COVID-19 News: Virus Hurting Army Small Businesses
An Army Reserve soldier at a factory in Fort McCoy, Wisconsin.
Defense Dept. photo by MSG Brian HamiltonThe COVID-19 pandemic is putting particular stress on the Army’s second- and third-tier suppliers, said the service's secretary April 30.
The Army is racing to ensure its manufacturing supply chain is able to stay afloat amid economic challenges posed by the virus, said Ryan McCarthy.
“Some of these are small companies [that have] 15,000 people, and you get a couple people sick, you shut the whole company down,” he said during a virtual event hosted by Brookings Institution. The supply chain will "be a challenge for us months and months ahead.”
The pandemic is also hurting overseas manufacturing in areas such as Mexico, Europe and East Asia, where the Army has little influence, he noted. The service is working with the State Department to figure out how to keep overseas workers employed and keep the supply chain running, he said.
“We are limited in our ability to affect them and get them back to work,” McCarthy said. “It presents challenges that are far beyond our reach and ... influence, so we’re going to have some real heart-to-hearts with manufacturers going forward.”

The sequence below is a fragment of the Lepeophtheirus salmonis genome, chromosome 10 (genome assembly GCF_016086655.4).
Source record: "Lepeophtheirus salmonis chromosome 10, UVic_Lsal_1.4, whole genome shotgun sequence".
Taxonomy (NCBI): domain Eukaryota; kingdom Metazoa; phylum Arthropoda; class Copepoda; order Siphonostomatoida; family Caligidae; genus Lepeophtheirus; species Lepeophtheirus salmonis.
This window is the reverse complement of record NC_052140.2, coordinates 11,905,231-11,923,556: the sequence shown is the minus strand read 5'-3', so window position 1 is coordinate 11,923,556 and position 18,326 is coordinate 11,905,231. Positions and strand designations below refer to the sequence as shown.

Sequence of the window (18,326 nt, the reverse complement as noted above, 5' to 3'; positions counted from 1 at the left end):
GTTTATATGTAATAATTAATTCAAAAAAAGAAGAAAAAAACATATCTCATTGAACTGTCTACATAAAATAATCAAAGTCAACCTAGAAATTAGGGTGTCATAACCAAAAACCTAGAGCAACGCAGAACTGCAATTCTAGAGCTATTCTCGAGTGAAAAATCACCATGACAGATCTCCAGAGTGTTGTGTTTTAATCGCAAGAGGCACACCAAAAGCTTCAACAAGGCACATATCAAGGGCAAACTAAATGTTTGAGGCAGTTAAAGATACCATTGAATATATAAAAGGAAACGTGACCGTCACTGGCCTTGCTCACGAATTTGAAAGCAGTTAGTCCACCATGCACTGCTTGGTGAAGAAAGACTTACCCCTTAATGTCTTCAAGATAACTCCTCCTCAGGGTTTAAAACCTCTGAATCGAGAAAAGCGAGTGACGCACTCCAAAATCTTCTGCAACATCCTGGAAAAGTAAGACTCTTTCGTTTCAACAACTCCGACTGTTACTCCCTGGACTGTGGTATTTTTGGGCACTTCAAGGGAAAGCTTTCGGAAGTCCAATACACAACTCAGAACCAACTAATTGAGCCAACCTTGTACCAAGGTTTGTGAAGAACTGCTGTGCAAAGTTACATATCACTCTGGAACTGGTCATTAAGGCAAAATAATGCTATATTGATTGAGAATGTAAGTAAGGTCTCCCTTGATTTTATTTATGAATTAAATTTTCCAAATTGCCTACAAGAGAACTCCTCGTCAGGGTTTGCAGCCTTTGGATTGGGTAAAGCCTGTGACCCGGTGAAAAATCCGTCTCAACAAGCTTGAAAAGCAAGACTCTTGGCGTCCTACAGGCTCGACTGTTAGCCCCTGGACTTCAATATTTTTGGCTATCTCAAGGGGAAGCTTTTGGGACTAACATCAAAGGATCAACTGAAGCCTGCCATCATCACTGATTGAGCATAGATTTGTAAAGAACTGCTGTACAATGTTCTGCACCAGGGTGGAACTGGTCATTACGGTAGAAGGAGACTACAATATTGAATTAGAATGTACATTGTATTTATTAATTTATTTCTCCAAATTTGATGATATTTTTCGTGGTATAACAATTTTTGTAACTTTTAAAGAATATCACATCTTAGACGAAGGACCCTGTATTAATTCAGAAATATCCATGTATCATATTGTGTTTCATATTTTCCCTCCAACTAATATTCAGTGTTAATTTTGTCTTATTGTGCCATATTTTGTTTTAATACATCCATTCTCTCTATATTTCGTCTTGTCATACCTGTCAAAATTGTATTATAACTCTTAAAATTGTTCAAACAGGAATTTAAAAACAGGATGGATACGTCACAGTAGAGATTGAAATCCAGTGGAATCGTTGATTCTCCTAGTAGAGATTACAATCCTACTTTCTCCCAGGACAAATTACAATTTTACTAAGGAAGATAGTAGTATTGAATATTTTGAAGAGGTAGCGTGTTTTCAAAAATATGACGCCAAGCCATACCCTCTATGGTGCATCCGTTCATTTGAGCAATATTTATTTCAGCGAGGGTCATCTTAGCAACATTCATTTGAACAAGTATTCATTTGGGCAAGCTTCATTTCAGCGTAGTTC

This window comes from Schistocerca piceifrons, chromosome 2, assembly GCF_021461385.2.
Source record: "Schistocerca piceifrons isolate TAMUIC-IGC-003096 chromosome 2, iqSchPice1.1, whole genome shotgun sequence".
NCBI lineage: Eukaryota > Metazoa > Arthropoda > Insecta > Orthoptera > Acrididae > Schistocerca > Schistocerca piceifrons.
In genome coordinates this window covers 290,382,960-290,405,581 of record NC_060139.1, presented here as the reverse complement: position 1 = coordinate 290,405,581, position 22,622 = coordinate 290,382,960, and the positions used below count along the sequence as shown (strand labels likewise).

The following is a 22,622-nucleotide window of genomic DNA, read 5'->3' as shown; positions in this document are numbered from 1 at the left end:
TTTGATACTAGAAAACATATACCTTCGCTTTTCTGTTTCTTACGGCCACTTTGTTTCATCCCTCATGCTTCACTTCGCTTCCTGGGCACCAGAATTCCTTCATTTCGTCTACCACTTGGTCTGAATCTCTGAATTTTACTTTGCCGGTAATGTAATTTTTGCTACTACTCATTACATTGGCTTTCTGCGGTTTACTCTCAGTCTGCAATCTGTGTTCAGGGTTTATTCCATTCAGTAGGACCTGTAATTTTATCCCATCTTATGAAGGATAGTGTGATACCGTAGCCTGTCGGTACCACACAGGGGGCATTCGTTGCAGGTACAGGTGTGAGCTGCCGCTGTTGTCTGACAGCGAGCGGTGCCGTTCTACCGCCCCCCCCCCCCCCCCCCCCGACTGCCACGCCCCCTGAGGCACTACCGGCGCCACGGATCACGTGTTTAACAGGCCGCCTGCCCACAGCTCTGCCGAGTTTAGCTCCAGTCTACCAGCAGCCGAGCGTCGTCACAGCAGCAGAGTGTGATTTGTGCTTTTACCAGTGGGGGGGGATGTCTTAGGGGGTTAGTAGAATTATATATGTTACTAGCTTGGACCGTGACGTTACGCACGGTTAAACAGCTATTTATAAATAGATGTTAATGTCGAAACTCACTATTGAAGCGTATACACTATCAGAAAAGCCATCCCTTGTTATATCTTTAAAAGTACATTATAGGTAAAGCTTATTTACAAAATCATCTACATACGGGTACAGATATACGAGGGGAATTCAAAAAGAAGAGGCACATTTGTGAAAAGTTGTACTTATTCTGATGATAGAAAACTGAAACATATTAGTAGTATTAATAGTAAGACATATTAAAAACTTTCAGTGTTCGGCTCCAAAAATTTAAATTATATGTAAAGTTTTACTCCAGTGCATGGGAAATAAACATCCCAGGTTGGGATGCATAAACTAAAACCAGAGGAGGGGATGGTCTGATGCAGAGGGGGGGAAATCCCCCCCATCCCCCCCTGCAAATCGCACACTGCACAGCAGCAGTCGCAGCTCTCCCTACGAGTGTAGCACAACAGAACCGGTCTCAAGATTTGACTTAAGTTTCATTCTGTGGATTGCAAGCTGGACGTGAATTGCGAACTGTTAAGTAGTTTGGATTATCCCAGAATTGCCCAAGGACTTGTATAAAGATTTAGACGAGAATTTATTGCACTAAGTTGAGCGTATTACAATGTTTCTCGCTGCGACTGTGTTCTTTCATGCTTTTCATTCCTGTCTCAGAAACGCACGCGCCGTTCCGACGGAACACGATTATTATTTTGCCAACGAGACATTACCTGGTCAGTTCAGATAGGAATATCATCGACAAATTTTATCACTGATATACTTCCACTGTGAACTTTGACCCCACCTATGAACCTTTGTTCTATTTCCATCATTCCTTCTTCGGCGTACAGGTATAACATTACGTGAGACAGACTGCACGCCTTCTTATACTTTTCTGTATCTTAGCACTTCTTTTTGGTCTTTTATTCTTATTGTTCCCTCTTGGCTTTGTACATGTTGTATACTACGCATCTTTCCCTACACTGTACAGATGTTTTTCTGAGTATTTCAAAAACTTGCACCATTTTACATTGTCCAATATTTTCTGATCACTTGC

Despite these issues, the Army is continuing to prioritize modernization, he said. Army Chief of Staff Gen. James McConville said the service is moving forward with weapons assessments, noting that it was recently able to conduct a successful hypersonic weapons test. As part of its plan to keep up with great power competition, the service is pursuing 31 new signature systems.
“Over half of our procurement budget is going towards these new weapon systems,” McCarthy said. “We've got to put them into formation. Much of our iron is 50 years old. That probably is the prime area where we put the most energy.”
Meanwhile, the Army is collaborating with other organizations in search of a vaccine. There are 10 to 15 top potential vaccine candidates worldwide that are in various stages of maturity, McCarthy said during a Pentagon briefing the same day. To speed up the timeline, the service plans on investing in the ones that seem to be moving the fastest, he noted.
“We can double down and invest in the fastest horse, if you will, in this 15 candidate race, and then that compresses the timeframe that will ultimately get you to the answer and bring a vaccine to life,” he said. “You’ll hear ranges on how fast it can go.”
Some of these vaccines are currently in human trials, with the bulk of the work slated for summer and early fall, he noted.
“It's moving faster than probably any point in history because of the extraordinary collaboration that's going on today,” he said.
However, this may involve accepting some risks in the process, McConville noted at the briefing.
“You can save time by taking risks,” he said. “You may get ready to produce something, and that horse may not get to the final race and that may not be the most efficient use of money, but by taking risks, you can really move things very, very quickly.”
Topics: Army News